“Prone to wander Lord I feel it. Prone to leave the God I love.” Anyone who has been a Christian for a while has felt the truth of these lyrics at some point. When times are hard, it’s easy to wander toward sin. When times are good it’s easy to miss the fact that we have wandered or are about to wander toward sin. Even on our best days our natural inclination is to go our own way.
But in his grace, God does not allow us to stumble and fall completely away from him. He alone keeps us from stumbling. He alone has the power to keep us in his grace. And not only does he sustain our faith, he delights in doing so.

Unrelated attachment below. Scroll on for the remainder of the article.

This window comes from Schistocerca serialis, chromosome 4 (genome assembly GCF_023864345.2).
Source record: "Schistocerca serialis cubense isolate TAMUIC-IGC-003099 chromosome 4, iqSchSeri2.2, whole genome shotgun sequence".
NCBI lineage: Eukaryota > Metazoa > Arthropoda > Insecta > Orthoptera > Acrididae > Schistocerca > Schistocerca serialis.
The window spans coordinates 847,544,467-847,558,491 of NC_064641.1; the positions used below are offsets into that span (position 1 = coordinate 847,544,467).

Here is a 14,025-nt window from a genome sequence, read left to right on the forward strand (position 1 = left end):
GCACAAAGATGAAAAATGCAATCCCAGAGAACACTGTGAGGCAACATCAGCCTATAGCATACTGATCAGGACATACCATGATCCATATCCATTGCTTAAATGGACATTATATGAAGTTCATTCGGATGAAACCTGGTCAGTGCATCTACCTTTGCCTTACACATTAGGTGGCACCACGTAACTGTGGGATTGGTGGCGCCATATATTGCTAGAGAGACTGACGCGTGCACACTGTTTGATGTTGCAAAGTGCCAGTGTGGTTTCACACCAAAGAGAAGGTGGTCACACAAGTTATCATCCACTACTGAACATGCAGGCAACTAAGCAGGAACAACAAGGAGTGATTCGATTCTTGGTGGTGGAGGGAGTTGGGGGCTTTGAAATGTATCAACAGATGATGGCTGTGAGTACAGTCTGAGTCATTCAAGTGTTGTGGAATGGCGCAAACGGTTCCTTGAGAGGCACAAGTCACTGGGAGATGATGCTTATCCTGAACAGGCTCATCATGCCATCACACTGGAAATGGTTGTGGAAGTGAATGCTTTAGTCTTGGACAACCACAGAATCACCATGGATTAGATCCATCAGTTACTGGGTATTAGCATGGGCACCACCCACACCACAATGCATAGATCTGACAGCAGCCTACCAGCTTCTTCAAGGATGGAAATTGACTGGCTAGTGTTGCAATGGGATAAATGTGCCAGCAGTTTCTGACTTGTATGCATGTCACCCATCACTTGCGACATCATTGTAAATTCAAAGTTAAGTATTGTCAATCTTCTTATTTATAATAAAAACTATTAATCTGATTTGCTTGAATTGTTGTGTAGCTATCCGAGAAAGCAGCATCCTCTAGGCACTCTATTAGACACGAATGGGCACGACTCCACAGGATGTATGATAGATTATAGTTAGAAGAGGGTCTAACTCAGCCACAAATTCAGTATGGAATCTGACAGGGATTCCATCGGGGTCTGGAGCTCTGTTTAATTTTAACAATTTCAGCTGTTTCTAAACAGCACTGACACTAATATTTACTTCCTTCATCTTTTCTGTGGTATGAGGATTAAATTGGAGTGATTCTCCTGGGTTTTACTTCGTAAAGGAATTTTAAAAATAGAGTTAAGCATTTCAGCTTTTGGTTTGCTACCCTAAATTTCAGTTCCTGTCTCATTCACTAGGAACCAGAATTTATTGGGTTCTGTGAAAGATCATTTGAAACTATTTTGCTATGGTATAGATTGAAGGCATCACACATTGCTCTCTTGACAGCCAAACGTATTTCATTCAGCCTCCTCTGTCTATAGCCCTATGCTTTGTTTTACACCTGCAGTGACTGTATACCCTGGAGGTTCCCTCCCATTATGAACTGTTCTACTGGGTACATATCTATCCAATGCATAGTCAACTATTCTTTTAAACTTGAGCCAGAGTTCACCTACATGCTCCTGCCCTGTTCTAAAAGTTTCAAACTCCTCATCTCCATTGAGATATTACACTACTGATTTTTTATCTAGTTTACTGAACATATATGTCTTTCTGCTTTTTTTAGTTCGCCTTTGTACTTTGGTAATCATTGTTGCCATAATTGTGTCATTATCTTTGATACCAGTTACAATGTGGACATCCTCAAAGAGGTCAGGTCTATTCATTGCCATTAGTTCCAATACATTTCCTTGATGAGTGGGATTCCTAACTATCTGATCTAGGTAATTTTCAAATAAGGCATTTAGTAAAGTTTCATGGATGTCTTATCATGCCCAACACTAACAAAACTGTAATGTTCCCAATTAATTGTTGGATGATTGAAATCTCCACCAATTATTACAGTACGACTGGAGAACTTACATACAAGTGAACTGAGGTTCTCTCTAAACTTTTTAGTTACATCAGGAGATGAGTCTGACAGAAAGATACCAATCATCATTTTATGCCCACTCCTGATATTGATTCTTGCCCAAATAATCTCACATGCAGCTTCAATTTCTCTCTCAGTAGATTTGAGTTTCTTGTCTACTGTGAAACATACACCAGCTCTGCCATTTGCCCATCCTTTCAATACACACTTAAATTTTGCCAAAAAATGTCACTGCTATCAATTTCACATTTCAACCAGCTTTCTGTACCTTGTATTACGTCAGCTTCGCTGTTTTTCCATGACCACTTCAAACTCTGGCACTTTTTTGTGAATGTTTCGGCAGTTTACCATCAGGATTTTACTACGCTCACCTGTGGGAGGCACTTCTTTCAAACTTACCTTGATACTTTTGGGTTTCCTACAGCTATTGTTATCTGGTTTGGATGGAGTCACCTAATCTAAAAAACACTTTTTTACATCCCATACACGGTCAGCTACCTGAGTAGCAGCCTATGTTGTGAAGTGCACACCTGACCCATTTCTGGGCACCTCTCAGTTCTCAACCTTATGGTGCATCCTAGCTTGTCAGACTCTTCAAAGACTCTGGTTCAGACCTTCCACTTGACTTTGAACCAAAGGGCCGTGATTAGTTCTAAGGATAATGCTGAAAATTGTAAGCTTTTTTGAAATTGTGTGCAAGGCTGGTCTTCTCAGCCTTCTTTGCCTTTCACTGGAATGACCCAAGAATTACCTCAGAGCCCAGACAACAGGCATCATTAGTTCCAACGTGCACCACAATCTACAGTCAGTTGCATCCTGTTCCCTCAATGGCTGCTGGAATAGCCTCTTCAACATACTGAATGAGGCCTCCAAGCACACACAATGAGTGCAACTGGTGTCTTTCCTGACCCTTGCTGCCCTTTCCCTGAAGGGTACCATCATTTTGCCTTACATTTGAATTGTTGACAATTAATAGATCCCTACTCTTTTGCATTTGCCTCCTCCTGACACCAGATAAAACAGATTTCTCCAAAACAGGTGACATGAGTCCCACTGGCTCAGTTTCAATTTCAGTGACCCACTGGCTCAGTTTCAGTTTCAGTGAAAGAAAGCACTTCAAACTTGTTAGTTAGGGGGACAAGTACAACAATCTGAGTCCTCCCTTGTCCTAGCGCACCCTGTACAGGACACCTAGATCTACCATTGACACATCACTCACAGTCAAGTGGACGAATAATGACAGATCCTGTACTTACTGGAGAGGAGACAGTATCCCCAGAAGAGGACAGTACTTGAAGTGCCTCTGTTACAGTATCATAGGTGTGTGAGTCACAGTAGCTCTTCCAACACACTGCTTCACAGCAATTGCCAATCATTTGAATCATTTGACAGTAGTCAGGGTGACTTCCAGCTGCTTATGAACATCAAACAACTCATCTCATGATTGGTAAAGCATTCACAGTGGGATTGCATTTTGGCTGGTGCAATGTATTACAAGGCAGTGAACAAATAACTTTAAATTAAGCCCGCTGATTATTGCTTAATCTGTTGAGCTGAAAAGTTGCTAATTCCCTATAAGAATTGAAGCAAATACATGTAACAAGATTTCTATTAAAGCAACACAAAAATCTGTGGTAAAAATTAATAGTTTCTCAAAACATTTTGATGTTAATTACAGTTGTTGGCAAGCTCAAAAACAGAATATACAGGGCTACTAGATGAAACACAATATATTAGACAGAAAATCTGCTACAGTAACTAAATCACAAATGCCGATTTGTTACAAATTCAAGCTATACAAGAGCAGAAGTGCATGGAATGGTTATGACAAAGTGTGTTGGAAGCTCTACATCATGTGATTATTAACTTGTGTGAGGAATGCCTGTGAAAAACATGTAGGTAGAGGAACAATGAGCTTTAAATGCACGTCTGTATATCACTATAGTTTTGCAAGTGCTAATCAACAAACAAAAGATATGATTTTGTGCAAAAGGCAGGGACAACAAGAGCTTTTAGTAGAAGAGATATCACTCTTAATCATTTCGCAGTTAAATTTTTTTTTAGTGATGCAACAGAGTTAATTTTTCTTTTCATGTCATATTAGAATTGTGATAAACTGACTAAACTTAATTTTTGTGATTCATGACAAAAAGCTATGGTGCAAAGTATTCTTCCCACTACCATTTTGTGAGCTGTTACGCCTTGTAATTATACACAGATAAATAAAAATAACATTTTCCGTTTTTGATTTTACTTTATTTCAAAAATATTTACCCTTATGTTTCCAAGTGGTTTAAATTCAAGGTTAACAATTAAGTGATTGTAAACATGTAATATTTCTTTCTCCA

Churches (and many Christians) tend to treat believers dealing with doubt as if they are sick. Here’s a prescription of antibiotics. Quarantine yourself, take these pills, and come back when you’re feeling better. How unbiblical is that? Jesus invited Thomas to tangibly face his doubt. Jude says to have mercy on those who doubt.
Contrary to popular belief, doubt is not the antithesis of faith. It’s necessary for faith. It fuels faith. In fact, I would argue that if you never doubt, you haven’t seriously considered the Christian faith. The real issue is not whether it is acceptable to doubt. It’s who we turn to when we doubt.